Digital skills shortage: only 1 in 10 candidates have the skills for digital vacancies

No longer “optional” for employers: 82% of online vacancies have digital skills as an essential entry requirement.

Digital Skills Shortage

72% of businesses in the UK have digital skill-based vacancies, and more than two-thirds (68%) find it challenging to hire the digital workers they need. Of those who are finding it difficult to hire, 45% say is due to a shortage of qualified applicants.

The Global Digital Skills Survey conducted by Amazon Web Services and Gallup consisted of more than 30,000 workers across 19 countries and revealed that investing in advanced digital skills could raise the annual GDP in the UK by £67.8 billion.

Digital skills are no longer optional

But it’s not only the economy that benefits from advanced digital skills; the study also found that digitally skilled workers are more likely to be better paid, happier in their jobs, more efficient, and believe they have a better chance of promotion.

58% of British workers with advanced digital skills express high levels of job satisfaction, compared to 43% of peers with basic or intermediate digital proficiency.

Digital skills are no longer “optional” for employers, in 2019 a UK Government report in emphasised the growing importance of digital skills, with at least 82% of online vacancies having various digital skills as an essential entry requirement. Since the Covid19 pandemic, the importance for these skills in the workplace has only grown further.

The rise of AI

The rapid growth of AI has only fuelled this further, with research suggesting nearly 1 in 3 people are concerned with the integration of Artificial Intelligence (AI) in the workplace.

Meanwhile, 39% of employees evidenced concerns regarding sufficient digital and technological training from their employer – only further emphasising the demand for digital skills and training.


The rate of digitalisation has grown faster than originally ever anticipated, particularly during the Covid19 pandemic. As most businesses were forced online, many realised the benefits of digital and have continued to adopt it post-pandemic – except now the demand for emerging technologies increasing ahead of the number of workers with skills required to deliver them.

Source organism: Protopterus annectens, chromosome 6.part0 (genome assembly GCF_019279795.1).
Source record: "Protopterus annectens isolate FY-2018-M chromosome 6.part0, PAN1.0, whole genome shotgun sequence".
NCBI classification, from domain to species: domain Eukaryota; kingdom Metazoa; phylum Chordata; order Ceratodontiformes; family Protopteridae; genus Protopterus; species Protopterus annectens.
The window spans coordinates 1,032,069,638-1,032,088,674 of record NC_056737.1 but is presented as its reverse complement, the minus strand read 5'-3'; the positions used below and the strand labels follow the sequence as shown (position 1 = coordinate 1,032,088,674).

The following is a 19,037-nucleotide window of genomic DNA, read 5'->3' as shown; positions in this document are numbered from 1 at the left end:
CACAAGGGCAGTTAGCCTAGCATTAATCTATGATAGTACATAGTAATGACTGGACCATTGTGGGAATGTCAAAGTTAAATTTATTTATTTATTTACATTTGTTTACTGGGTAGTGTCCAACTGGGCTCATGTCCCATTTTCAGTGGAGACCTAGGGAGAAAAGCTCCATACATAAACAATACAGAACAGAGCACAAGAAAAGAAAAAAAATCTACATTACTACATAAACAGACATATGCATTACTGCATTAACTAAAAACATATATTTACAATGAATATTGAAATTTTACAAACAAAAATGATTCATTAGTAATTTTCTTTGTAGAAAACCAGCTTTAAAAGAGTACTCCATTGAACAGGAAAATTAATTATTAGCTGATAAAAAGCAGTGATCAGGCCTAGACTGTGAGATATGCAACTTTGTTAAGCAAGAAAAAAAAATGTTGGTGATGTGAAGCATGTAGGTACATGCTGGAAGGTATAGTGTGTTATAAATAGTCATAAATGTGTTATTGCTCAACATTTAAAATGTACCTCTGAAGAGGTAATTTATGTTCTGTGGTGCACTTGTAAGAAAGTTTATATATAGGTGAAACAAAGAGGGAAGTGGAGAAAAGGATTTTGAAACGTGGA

As technology develops, so does the workforce’s skillset requirements. If workers don’t develop their digital literacy skills consistently, then they run the risk of being left behind in the ever-changing technological landscape that we live in.

Although digital literacy is a broad concept, everyone needs it in some form or another. The exact digital requirements people need will vary between jobs. From from being able to work a printer; to using word processors, spreadsheets, social media platforms, and CRM systems; to advanced digital use like AI, data analysis, computer programming and coding.

To be able to deal with this challenge, it’s important that employers provide their workforce with the chance to learn and develop the required skills to remain up-to-date with the rate of technological development. The CIPD 2021 Learning and Skills Work Survey shows businesses with a sophisticated approach to technology in L&D are more likely to have a supportive learning environment.

Find out more

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If you’re looking for digital vacancies, check out our Technical and Engineering Vacancies to find the right role for you!